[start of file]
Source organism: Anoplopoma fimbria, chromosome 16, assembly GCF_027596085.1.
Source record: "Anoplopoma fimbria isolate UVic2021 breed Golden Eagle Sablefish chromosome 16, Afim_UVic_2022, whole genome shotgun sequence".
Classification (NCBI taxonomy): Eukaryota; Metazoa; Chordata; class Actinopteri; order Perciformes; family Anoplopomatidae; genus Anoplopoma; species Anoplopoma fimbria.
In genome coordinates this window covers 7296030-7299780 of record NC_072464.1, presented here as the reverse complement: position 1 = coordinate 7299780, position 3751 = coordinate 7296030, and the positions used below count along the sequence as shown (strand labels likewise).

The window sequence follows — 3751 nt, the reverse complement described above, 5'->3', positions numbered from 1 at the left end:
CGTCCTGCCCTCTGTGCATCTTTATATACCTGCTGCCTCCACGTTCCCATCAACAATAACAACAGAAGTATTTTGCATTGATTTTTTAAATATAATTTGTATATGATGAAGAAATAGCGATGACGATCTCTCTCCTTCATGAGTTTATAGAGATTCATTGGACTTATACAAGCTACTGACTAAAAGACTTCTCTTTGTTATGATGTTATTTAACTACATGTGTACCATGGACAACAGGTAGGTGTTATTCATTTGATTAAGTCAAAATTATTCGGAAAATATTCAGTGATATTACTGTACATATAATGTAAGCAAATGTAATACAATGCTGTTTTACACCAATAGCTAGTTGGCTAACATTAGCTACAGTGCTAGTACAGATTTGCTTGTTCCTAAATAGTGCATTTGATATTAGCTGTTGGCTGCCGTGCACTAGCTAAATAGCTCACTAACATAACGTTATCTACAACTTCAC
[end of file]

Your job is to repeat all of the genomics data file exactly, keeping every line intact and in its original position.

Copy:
Source organism: Anoplopoma fimbria, chromosome 16, assembly GCF_027596085.1.
Source record: "Anoplopoma fimbria isolate UVic2021 breed Golden Eagle Sablefish chromosome 16, Afim_UVic_2022, whole genome shotgun sequence".
Classification (NCBI taxonomy): Eukaryota; Metazoa; Chordata; class Actinopteri; order Perciformes; family Anoplopomatidae; genus Anoplopoma; species Anoplopoma fimbria.
In genome coordinates this window covers 7296030-7299780 of record NC_072464.1, presented here as the reverse complement: position 1 = coordinate 7299780, position 3751 = coordinate 7296030, and the positions used below count along the sequence as shown (strand labels likewise).

The window sequence follows — 3751 nt, the reverse complement described above, 5'->3', positions numbered from 1 at the left end:
CGTCCTGCCCTCTGTGCATCTTTATATACCTGCTGCCTCCACGTTCCCATCAACAATAACAACAGAAGTATTTTGCATTGATTTTTTAAATATAATTTGTATATGATGAAGAAATAGCGATGACGATCTCTCTCCTTCATGAGTTTATAGAGATTCATTGGACTTATACAAGCTACTGACTAAAAGACTTCTCTTTGTTATGATGTTATTTAACTACATGTGTACCATGGACAACAGGTAGGTGTTATTCATTTGATTAAGTCAAAATTATTCGGAAAATATTCAGTGATATTACTGTACATATAATGTAAGCAAATGTAATACAATGCTGTTTTACACCAATAGCTAGTTGGCTAACATTAGCTACAGTGCTAGTACAGATTTGCTTGTTCCTAAATAGTGCATTTGATATTAGCTGTTGGCTGCCGTGCACTAGCTAAATAGCTCACTAACATAACGTTATCTACAACTTCAC